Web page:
It has been a while since I have posted. I enjoyed a wonderful Summer visit with my daughters. They are back home with their mother, which can mean only one thing, return to school. And return to school means one thing, September.
My posts over the past several months have been recognizing “30th anniversary” marks throughout my diagnosis of Hodgkin’s Lymphoma, treatments, eventually leading up to the 30th anniversary of the completion of my treatments, remaining cancer free for 30 years.
Having been diagnosed in November of 1988, that makes this September actually my “31st Hodgkin’s Lymphoma Awareness Month.”
Just as I counsel new cancer patients in learning to deal with remission, and combat fear of recurrence, I have literally taken things one day at a time. That first year being the toughest, with even the slightest similarity of a symptom causing a panicked fear of a recurrence. Before I knew it, I would hit five years, ten years, twenty-five years, and my thirty year mark is just seven months away.
It is really hard to comprehend the complexity and the paradox of Hodgkin’s Lymphoma. It is considered a rare cancer, in number at least, especially compared to lung, breast, and colon cancers. But it is known to have one of the highest cure rates at around 86%, up a few percentage points from 1988.
The frustrating thing for me, and other long term survivors, is that with a high cure rate as it has, a 100% cure has not been found. And we hardly ever hear of many new methods to treat it, with the majority of funding always going to the bigger cancers.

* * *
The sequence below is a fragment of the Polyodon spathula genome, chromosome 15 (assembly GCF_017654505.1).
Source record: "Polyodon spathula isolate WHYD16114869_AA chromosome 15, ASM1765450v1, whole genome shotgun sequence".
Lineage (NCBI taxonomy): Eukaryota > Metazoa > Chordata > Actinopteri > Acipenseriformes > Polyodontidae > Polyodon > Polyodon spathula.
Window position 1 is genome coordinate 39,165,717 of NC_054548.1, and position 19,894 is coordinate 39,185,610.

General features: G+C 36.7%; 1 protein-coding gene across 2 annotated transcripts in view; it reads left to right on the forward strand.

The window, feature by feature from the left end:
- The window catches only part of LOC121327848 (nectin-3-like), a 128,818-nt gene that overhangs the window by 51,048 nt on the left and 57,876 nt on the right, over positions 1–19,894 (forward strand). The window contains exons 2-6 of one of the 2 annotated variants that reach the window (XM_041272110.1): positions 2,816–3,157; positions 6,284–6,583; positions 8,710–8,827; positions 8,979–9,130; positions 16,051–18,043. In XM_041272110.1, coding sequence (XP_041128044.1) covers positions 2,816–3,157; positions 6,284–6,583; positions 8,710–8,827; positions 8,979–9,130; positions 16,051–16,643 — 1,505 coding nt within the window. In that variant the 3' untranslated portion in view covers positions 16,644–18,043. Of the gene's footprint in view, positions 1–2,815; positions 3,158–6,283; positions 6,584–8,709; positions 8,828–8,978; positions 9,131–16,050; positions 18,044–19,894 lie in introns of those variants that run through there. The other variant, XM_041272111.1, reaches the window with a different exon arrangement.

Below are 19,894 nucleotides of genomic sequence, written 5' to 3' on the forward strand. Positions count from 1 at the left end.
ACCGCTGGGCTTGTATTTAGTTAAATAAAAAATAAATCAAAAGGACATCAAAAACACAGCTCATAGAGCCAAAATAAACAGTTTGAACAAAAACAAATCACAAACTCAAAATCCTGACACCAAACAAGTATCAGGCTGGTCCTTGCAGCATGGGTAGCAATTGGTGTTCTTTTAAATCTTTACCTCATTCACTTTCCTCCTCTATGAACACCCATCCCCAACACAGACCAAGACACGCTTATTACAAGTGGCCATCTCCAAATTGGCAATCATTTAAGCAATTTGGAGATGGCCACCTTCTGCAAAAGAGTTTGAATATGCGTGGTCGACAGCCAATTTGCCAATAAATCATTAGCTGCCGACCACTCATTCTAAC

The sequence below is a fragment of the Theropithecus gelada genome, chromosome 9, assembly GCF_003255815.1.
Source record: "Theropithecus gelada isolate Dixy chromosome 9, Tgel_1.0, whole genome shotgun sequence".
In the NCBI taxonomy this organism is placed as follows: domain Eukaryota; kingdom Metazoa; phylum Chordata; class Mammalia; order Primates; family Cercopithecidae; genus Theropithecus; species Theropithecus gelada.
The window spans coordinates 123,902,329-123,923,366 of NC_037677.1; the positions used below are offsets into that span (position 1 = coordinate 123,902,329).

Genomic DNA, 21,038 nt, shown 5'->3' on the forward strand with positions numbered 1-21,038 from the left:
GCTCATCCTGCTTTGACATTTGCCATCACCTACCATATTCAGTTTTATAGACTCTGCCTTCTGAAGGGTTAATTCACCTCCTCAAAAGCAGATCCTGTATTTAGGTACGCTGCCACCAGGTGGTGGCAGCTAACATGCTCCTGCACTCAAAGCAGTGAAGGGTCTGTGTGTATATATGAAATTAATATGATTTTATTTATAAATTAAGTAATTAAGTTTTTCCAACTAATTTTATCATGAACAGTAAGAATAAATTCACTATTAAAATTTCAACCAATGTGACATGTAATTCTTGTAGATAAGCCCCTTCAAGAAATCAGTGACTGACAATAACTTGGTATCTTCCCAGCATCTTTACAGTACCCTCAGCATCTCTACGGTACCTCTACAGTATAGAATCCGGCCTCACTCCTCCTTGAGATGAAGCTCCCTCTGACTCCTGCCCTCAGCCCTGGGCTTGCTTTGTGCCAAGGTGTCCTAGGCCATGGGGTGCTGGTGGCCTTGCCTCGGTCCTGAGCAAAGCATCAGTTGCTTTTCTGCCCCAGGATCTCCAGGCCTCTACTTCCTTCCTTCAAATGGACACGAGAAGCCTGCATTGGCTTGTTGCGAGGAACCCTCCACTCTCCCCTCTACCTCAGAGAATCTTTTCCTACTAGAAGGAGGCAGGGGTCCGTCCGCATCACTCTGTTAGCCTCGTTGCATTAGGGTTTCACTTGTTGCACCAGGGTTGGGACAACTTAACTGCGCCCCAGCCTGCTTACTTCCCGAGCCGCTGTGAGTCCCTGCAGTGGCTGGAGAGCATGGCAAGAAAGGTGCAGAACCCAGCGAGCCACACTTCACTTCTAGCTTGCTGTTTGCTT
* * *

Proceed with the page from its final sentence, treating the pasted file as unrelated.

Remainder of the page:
What I will tell you is this, that Hodgkin’s patients of today, have a great chance of survival, especially when it is caught early. And the treatments being used today are not near as toxic as what I and other long term survivors were exposed to, leaving us to deal with extreme late developing side effects.
Hodgkin’s Lymphoma is a blood cancer, so September is also recognized as Blood Cancer Month. Other blood cancers include Leukemia and non-Hodgkin’s Lymphoma.
To all my Hodgkin’s friends and survivors, this is the month is our month. Make people aware of Hodgkin’s Lymphoma. More importantly, make people aware that it is treatable.
I would be remiss though, if I did not recognize so many of my fellow survivors who are not here with us today, having passed away from complications of survivorship, or the Lymphoma itself. You are never forgotten.